The cost of the home will vary depending on the changes you wish to make on the original plan. For instance, if you wanted to move your sink to the other side of your kitchen or change the type of tiles in the bathroom, such changes would not cost you much. However, adding an extra room or a new wing to the house will increase the cost of both designing and making the home.
Install quintessential windows and doors
You can specify the type of windows and doors to be installed in your house. Double-hung windows are the predominant type of windows for both the front and back façade of a Cape Code home. A perfect variation of the double-hung window has the lower and top sash of different heights. Note that the window grill pattern determines the varying heights.
A 6-panel main entry is very common in most Cape Cod style modular homes. You can also opt for an 8-panel door or double door at the main entry or modify 6-panel door in auxiliary locations. Occasionally, you can switch out the top panels with panes of glass.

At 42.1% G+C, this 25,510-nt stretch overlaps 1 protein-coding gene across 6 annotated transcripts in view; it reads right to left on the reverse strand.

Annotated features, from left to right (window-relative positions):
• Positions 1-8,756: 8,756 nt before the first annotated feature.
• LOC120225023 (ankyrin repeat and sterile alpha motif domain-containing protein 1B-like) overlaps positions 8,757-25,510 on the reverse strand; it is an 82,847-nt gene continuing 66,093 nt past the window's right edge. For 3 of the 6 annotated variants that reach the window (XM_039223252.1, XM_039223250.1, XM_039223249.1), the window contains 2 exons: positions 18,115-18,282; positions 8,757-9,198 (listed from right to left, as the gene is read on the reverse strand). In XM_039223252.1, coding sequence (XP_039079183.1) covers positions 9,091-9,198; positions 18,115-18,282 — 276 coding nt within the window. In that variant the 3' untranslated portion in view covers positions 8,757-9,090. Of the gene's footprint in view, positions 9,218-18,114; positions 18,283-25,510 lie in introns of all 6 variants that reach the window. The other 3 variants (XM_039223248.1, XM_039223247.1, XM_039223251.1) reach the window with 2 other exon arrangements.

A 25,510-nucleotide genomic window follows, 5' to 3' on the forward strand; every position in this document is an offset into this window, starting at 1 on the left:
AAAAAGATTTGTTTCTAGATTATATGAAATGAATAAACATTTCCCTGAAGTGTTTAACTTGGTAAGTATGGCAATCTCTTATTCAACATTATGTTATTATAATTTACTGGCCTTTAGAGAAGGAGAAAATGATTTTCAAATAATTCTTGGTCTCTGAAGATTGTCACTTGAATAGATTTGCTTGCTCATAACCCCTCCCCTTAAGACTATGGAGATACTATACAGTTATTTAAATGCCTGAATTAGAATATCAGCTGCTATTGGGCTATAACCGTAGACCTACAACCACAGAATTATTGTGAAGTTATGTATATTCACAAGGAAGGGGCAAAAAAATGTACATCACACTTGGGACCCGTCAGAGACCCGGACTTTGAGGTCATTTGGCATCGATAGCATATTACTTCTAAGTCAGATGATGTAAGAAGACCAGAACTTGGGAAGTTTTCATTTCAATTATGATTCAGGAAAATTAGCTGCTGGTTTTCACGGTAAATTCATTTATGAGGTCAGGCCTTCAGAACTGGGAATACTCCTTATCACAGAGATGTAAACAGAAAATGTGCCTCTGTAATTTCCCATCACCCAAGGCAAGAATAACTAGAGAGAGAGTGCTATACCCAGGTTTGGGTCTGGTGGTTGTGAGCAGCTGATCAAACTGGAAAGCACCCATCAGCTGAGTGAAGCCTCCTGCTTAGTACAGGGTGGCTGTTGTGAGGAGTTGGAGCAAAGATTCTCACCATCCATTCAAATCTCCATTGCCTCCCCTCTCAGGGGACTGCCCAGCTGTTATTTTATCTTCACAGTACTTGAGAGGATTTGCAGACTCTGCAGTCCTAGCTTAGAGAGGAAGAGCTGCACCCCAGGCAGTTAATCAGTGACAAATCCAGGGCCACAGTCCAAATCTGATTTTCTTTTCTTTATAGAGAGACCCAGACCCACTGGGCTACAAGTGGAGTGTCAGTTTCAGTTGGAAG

Also, you can use Dutch doors for either main entry or auxiliary doors. These doors consist of two units divided horizontally in such a way that each half can be opened or closed separately. Though patios and outdoor porches weren’t common in the traditional Cape Cod houses, you can incorporate them into your contemporary Cape Cod design with the help of gliding or hinged patio doors.
Colors and finishes
Historically, most homeowners had their windows and door frames painted white to cushion them from harsh weather elements. This is because these frames were made of softwood. To customize your home, you can choose various colors that impress you or opt for hardwood framing that might not require painting.